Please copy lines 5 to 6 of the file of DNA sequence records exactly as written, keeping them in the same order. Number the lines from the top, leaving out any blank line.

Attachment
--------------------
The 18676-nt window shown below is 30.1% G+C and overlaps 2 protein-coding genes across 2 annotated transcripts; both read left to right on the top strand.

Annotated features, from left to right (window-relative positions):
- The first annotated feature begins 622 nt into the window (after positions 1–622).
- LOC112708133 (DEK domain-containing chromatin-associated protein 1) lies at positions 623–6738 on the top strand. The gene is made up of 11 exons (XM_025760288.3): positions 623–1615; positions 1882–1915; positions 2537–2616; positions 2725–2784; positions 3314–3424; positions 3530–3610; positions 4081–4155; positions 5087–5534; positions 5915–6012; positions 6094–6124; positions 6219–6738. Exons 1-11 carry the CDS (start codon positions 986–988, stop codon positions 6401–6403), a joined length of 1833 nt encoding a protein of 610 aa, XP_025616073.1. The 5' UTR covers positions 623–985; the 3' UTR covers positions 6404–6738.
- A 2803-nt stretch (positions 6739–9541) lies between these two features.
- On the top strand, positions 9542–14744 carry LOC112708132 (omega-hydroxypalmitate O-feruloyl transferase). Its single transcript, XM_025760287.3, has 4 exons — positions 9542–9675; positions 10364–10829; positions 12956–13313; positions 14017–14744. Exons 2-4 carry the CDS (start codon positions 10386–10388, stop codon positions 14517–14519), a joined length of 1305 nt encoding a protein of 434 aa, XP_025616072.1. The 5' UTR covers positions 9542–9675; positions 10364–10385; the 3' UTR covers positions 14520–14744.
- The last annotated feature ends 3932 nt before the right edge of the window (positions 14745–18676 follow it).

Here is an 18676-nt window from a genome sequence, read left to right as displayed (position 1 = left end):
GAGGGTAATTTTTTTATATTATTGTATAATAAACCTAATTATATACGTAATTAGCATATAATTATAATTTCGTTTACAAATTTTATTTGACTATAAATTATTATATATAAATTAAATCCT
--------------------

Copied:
- A 2803-nt stretch (positions 6739–9541) lies between these two features.
- On the top strand, positions 9542–14744 carry LOC112708132 (omega-hydroxypalmitate O-feruloyl transferase). Its single transcript, XM_025760287.3, has 4 exons — positions 9542–9675; positions 10364–10829; positions 12956–13313; positions 14017–14744. Exons 2-4 carry the CDS (start codon positions 10386–10388, stop codon positions 14517–14519), a joined length of 1305 nt encoding a protein of 434 aa, XP_025616072.1. The 5' UTR covers positions 9542–9675; positions 10364–10385; the 3' UTR covers positions 14520–14744.